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Women-bishops legislation falls

by
20 November 2012

by staff reporters

GEOFF CRAWFORD

THE draft Measure for the consecration of women bishops failed to achieve the necessary two-thirds majority in all three Houses of the General Synod, when the vote for final approval was taken after a protracted debate on Tuesday, just after 6.15 p.m.

Although it was carried in the House of Bishops by 44 to 3, with two abstentions, and in the Clergy by 148 to 45, with no abstentions, it was lost in the House of Laity where it achieved only 132 votes against 74, with no abstentions. Across all three Houses, 72.6 per cent of Synod members voted in favour of the legislation. Sixty-four per cent of the House of Laity voted in favour.

This result was despite strong pleas from the Archbishop of Canterbury, and his designated successor, the Bishop of Durham, the Rt Revd Justin Welby, for waverers to abstain rather than vote against.

During the debate, Dr Williams said that he did not want the issue of women bishops "to bind the extraordinary energy and skills" of the Archbishop-designate. Bishop Welby is understood to be taking stock and will want to listen to what the Archbishops of Canterbury and York have to say.

The House of Bishops will meet first thing on Wednesday morning "to consider a way forward", the Bishop of Chelmsford, the Rt Revd Stephen Cottrell, said afterwards.

After the vote, Dr Williams spoke of his "deep personal sadness" at the vote. "Of course I hoped and prayed that this particular business would be at another stage before I left, and of course it is a personal sadness, a deep personal sadness that that is not the case," he said. "I can only wish the Synod and the Archbishop all good things and every blessing with resolving this in the shortest possible time."

The Bishop of Norwich, the Rt Revd Graham James, spoke of "an urgent task to find a fresh way forward to which so many of those who were opposed have pledged themselves." 

Church House issued a statement shortly after the vote. It said: "The consequence of the 'no' vote of terminating any further consideration of the draft legislation means that it will not be possible to introduce draft legislation in the same terms until a new General Synod comes into being in 2015, unless the 'Group of Six' (the Archbishops, the Prolocutors and the Chair and Vice Chair of the House of Laity) give permission and report to the Synod why they have done so."

Women and the Church (WATCH) said in a statement: "Today's vote is a devastating blow for the Church of England and the people of this country. This vote is a missed opportunity for a whole generation to see women and men sharing fully in the mission, ministry, and leadership of the Church of England."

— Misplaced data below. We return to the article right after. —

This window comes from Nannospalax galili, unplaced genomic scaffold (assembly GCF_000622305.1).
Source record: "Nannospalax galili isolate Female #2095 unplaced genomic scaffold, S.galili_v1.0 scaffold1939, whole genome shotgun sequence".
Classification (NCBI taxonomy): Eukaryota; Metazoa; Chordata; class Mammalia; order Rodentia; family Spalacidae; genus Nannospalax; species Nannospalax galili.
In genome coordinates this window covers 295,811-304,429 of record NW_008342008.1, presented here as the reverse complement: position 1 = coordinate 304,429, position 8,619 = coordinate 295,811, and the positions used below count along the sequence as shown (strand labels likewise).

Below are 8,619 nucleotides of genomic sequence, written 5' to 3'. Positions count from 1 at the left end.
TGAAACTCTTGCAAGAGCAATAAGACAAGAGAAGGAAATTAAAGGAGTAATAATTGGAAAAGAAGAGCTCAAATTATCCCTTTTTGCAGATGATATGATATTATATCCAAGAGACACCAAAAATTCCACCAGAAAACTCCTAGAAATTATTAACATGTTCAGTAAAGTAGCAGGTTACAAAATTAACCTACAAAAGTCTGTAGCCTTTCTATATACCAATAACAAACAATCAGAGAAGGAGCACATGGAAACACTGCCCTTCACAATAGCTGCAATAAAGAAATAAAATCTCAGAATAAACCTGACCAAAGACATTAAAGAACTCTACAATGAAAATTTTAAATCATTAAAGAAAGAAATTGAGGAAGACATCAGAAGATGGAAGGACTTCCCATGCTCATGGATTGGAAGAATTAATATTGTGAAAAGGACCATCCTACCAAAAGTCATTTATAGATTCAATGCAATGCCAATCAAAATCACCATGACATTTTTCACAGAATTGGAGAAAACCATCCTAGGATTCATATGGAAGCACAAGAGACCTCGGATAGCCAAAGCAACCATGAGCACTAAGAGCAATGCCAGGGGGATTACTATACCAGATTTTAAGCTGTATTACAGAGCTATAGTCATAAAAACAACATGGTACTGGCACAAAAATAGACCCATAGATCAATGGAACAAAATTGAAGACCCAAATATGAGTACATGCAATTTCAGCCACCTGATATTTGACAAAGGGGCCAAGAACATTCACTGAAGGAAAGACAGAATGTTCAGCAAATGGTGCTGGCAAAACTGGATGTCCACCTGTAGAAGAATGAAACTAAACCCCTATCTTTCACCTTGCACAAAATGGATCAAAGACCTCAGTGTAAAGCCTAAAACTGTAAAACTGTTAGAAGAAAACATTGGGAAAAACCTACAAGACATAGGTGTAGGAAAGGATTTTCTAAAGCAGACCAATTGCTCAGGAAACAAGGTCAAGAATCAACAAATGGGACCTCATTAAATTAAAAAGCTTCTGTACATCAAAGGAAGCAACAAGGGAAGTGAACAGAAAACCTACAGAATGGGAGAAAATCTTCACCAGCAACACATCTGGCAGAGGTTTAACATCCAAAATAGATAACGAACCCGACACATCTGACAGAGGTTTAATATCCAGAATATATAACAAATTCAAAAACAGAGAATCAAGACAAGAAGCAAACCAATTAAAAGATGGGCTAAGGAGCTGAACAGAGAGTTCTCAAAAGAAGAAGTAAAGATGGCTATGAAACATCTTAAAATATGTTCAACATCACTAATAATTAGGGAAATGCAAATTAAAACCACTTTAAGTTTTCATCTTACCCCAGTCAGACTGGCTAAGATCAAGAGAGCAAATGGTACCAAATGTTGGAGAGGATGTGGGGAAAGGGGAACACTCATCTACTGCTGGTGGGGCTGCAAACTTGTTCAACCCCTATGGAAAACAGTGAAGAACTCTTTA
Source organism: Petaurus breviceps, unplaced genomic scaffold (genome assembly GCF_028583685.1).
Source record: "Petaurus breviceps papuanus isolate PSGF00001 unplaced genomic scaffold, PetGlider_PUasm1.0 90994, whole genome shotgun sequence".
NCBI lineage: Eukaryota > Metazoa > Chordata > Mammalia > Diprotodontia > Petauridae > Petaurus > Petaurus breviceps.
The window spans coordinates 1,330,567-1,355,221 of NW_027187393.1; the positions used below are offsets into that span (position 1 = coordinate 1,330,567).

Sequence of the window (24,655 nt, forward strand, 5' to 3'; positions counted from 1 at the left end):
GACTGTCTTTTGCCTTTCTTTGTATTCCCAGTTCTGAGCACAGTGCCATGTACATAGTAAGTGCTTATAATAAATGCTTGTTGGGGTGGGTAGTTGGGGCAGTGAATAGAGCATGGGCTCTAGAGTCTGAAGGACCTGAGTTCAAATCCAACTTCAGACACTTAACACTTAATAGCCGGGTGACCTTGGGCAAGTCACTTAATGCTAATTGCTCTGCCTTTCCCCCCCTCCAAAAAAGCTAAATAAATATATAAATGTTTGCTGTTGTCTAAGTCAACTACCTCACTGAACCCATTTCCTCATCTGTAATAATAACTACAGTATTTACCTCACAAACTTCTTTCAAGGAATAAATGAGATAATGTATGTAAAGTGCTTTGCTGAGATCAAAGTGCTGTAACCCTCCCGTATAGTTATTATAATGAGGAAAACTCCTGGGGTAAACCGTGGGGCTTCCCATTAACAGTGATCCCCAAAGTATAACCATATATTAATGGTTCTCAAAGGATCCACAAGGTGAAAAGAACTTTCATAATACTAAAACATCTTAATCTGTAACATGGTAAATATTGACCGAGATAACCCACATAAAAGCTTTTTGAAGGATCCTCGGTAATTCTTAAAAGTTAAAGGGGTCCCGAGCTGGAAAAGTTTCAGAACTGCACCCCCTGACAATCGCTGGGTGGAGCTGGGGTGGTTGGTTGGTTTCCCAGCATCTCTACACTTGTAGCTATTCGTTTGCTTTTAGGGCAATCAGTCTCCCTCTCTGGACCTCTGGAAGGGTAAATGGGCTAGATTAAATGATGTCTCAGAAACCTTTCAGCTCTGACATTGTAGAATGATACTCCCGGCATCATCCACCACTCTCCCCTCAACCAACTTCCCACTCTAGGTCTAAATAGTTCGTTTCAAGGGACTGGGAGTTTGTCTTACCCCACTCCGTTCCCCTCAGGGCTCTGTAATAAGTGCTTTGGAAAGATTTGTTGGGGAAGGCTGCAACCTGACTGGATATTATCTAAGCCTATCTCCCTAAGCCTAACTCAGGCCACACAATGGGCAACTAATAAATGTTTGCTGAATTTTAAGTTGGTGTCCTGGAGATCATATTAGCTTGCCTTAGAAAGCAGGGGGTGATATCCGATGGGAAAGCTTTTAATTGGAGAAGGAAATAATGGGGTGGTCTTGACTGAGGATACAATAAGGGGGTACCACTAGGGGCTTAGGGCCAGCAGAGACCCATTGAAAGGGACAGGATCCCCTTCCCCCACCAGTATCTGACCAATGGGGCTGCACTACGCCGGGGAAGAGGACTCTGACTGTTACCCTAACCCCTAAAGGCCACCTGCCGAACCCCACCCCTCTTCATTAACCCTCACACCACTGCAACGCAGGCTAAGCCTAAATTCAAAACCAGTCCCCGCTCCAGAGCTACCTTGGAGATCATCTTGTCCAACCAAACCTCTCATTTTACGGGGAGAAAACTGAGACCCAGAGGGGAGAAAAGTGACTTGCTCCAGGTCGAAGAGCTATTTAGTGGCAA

The Group for Rescinding the Act of Synod (GRAS) said that it was "deeply disappointed that the General Synod has made a decision so out of step with the Church of England as a whole". It said that it would be pressing at every level for a single-clause Measure.

The chairman of Reform, Prebendary Rod Thomas, said: "It was as close as we thought it would be. My overall conclusion is that it is very good news for the Church of England. We have avoided what could have been a disastrous mistake for our unity and witness." He said that Reform would be "completely available for discussion" with the Archbishop-designate.

The Catholic Group in General Synod said: "We regret the Synod was in put in the position whereby draft legislation failed at final approval because it was unclear and unfair in its provision for those who, in conscience, are unable to accept the ministry of women as bishops or priests."

It called on the House of Bishops to reconvene the talks started in the summer between representatives of different groups, chaired by Bishop Welby.

The Bishop of Chichester, and Master of the College of Guardians of the Anglican Shrine of Our Lady of Walsingham, Dr Martin Warner, issued a statement on behalf of the Anglican Shrine. It recognised "the pain and disappointment that this vote will bring to many, Walsingham pilgrims included". It continued: "We pray for the wisdom and humility to remain attentive to each other within the Church of England as we seek to understand how the future will unfold."

A number of bishops issued statements immediately after the vote expressing deep disappointment with the outcome. The Bishop of Bristol, the Rt Revd Mike Hill, said that the result of the vote was "disastrous". 

"It is amazing to me that the decision to ordain women as bishops that the Church of England agreed in principle several years ago has now been undermined for the foreseeable future," he said. "In a culture that celebrates democracy, it does seem strange that a clear minority has managed to influence the debate and elected representatives in such a way."

The Bishop of Lichfield, the Rt Revd Jonathan Gledhill, described the result as "very unwelcome" and called into question "the process by which representatives are elected to General Synod when they are not genuinely reflecting the view of the majority".

The Bishop of Southwark has written to all clergy in his diocese, expressing sadness at the result and offering to meet them after the lunchtime eucharist on Thursday.

This is not the first time the Synod's voting system has resulted in the failure of moves for which there was a majority in favour, but not an adequate one. The Anglican-Methodist Unity Scheme, a covenanting scheme with the Free Churches, and the first attempt to pass legislation for women deacons, priests, and bishops have all fallen under similar circumstances since the General Synod was set up in 1970.

See this week's Church Times for further coverage

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